Steele Rudd’s Real Dad: An Exiled Convict?


Steele Rudd has recently been designated one of the fifty 'greats' who most helped to shape Australia. His selection stories and their varied stage, film, and radio adaptations, revolving around the pioneer farming vicissitudes of 'Dad', 'Mother', and their large family on Queensland's Darling Downs, 'have become a central part of Australia's folklore'. His stories, recently described by Frank Moorhouse as 'part of the bedrock of our culture', have been used extensively by historians to illustrate the one sided nature of the struggle between man and nature in Australia, the gap between reality and mythology in the agrarian ethos, and the wasteland of family life, while his characters have become pathetic stereotypes of the Australian psyche.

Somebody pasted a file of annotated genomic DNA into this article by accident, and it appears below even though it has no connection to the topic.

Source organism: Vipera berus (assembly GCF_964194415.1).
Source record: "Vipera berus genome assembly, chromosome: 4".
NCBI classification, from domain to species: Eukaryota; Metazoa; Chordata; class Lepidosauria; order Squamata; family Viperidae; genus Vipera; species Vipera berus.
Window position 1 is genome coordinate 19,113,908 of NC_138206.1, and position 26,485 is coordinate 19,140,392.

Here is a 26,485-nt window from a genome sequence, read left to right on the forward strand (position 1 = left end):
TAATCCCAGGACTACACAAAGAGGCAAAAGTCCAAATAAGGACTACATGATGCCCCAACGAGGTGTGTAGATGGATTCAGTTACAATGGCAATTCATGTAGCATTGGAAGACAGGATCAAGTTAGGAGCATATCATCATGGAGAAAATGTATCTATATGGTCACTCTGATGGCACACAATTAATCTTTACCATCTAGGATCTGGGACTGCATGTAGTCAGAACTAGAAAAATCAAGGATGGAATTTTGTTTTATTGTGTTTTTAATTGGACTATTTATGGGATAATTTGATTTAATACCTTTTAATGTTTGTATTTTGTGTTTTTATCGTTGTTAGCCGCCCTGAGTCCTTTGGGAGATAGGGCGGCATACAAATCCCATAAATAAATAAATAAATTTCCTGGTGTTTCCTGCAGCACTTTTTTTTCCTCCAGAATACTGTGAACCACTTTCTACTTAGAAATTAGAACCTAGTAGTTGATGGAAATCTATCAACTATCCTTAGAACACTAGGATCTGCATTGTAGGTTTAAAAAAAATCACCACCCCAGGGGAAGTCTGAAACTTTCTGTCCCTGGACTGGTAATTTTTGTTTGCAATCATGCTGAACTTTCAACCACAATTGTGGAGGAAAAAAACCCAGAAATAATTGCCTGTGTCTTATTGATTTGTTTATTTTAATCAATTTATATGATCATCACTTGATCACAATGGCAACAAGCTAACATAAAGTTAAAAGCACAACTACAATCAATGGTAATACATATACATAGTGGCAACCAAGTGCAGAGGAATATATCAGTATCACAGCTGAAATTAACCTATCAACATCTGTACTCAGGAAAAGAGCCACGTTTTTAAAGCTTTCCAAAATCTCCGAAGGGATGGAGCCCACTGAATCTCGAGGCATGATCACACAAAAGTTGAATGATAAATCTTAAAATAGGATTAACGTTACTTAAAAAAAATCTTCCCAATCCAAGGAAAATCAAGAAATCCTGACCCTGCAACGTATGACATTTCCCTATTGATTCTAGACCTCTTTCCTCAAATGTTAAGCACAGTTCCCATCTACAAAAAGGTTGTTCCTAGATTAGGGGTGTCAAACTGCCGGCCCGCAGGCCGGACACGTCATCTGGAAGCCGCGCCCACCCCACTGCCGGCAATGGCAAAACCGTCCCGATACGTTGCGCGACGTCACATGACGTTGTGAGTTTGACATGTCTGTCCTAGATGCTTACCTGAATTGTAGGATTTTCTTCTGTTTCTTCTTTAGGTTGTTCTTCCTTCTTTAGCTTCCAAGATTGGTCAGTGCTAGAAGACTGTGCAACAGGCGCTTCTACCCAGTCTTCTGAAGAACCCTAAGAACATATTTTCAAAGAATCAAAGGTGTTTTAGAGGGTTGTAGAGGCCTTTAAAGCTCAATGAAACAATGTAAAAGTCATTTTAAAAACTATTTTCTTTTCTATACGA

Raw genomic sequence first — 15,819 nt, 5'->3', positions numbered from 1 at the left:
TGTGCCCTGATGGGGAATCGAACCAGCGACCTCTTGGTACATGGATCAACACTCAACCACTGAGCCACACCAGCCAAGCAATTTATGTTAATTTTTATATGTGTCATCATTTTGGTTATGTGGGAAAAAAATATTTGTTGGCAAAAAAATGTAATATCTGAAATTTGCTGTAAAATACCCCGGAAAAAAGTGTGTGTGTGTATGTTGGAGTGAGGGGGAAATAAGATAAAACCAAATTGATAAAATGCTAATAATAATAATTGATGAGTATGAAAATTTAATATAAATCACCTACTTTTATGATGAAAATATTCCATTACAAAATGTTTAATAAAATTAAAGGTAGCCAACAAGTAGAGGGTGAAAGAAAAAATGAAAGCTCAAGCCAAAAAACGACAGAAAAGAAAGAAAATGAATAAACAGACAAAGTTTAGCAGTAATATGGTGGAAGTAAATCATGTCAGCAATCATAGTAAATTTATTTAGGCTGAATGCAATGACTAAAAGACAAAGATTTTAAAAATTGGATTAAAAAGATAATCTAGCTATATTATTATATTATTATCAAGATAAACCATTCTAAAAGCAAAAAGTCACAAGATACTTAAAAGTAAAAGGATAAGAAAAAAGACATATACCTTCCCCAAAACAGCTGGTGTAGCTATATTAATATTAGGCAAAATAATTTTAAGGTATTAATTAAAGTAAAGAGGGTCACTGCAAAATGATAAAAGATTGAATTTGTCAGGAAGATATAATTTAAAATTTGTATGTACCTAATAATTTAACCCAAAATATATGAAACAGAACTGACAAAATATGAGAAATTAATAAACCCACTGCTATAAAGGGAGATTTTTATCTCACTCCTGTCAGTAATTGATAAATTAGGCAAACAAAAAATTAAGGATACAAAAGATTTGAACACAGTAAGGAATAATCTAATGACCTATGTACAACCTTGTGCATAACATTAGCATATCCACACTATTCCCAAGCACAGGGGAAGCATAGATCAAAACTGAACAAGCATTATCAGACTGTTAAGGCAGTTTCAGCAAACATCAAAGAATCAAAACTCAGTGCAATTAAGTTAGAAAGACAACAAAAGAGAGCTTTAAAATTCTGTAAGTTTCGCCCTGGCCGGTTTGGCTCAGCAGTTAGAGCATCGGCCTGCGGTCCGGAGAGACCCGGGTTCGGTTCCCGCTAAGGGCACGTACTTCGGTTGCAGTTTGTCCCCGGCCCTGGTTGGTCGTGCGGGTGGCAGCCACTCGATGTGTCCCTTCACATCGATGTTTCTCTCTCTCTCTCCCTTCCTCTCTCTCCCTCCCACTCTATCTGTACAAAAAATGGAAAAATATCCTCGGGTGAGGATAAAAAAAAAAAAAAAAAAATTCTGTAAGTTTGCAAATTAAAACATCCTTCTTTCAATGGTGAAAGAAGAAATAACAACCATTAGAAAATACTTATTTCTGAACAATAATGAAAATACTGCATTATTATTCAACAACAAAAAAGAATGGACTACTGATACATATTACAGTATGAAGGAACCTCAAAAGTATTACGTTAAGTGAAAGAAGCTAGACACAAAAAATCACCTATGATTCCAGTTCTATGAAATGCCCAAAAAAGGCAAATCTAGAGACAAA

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Published 1 May 1987 in Volume 13 No. 1. Subjects: Wit & humour, Steele Rudd.

Cite as: French, Maurice. ‘Steele Rudd’s Real Dad: An Exiled Convict?.’ Australian Literary Studies, vol. 13, no. 1, 1987, doi: 10.20314/als.6e6522730c.